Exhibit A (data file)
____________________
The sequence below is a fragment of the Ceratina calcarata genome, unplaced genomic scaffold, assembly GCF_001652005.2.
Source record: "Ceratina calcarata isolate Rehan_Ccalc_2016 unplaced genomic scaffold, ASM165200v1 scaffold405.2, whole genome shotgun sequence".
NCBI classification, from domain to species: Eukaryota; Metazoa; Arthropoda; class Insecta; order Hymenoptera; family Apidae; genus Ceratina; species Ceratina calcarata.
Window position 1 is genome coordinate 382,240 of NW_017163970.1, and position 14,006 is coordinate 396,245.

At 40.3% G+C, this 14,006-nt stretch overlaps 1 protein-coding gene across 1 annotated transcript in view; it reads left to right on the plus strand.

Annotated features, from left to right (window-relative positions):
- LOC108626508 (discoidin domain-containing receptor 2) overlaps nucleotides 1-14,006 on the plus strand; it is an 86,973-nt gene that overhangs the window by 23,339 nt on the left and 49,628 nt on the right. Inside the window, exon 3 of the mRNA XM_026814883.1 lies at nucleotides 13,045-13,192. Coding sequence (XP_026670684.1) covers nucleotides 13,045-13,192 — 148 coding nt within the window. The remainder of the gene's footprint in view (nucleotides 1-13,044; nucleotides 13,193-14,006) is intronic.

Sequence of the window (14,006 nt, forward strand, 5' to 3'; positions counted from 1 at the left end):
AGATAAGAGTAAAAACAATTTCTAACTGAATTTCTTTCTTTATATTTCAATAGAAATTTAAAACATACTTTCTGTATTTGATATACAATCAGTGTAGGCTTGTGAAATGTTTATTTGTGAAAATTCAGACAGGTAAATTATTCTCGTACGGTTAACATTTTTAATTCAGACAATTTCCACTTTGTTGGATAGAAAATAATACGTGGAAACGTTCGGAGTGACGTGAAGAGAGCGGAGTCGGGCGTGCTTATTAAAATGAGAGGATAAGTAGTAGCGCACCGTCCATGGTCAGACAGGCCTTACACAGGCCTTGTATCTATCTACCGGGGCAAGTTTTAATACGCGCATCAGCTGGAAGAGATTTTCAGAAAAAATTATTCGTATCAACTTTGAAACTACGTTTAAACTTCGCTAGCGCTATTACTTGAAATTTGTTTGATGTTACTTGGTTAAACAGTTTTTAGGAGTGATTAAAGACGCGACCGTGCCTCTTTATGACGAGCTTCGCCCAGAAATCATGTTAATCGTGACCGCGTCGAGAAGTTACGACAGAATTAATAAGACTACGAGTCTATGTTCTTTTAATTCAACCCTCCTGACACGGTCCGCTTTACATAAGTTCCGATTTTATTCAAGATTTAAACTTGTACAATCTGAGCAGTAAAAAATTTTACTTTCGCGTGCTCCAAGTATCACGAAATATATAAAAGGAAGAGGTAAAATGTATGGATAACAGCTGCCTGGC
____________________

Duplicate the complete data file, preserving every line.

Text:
The sequence below is a fragment of the Ceratina calcarata genome, unplaced genomic scaffold, assembly GCF_001652005.2.
Source record: "Ceratina calcarata isolate Rehan_Ccalc_2016 unplaced genomic scaffold, ASM165200v1 scaffold405.2, whole genome shotgun sequence".
NCBI classification, from domain to species: Eukaryota; Metazoa; Arthropoda; class Insecta; order Hymenoptera; family Apidae; genus Ceratina; species Ceratina calcarata.
Window position 1 is genome coordinate 382,240 of NW_017163970.1, and position 14,006 is coordinate 396,245.

At 40.3% G+C, this 14,006-nt stretch overlaps 1 protein-coding gene across 1 annotated transcript in view; it reads left to right on the plus strand.

Annotated features, from left to right (window-relative positions):
- LOC108626508 (discoidin domain-containing receptor 2) overlaps nucleotides 1-14,006 on the plus strand; it is an 86,973-nt gene that overhangs the window by 23,339 nt on the left and 49,628 nt on the right. Inside the window, exon 3 of the mRNA XM_026814883.1 lies at nucleotides 13,045-13,192. Coding sequence (XP_026670684.1) covers nucleotides 13,045-13,192 — 148 coding nt within the window. The remainder of the gene's footprint in view (nucleotides 1-13,044; nucleotides 13,193-14,006) is intronic.

Sequence of the window (14,006 nt, forward strand, 5' to 3'; positions counted from 1 at the left end):
AGATAAGAGTAAAAACAATTTCTAACTGAATTTCTTTCTTTATATTTCAATAGAAATTTAAAACATACTTTCTGTATTTGATATACAATCAGTGTAGGCTTGTGAAATGTTTATTTGTGAAAATTCAGACAGGTAAATTATTCTCGTACGGTTAACATTTTTAATTCAGACAATTTCCACTTTGTTGGATAGAAAATAATACGTGGAAACGTTCGGAGTGACGTGAAGAGAGCGGAGTCGGGCGTGCTTATTAAAATGAGAGGATAAGTAGTAGCGCACCGTCCATGGTCAGACAGGCCTTACACAGGCCTTGTATCTATCTACCGGGGCAAGTTTTAATACGCGCATCAGCTGGAAGAGATTTTCAGAAAAAATTATTCGTATCAACTTTGAAACTACGTTTAAACTTCGCTAGCGCTATTACTTGAAATTTGTTTGATGTTACTTGGTTAAACAGTTTTTAGGAGTGATTAAAGACGCGACCGTGCCTCTTTATGACGAGCTTCGCCCAGAAATCATGTTAATCGTGACCGCGTCGAGAAGTTACGACAGAATTAATAAGACTACGAGTCTATGTTCTTTTAATTCAACCCTCCTGACACGGTCCGCTTTACATAAGTTCCGATTTTATTCAAGATTTAAACTTGTACAATCTGAGCAGTAAAAAATTTTACTTTCGCGTGCTCCAAGTATCACGAAATATATAAAAGGAAGAGGTAAAATGTATGGATAACAGCTGCCTGGC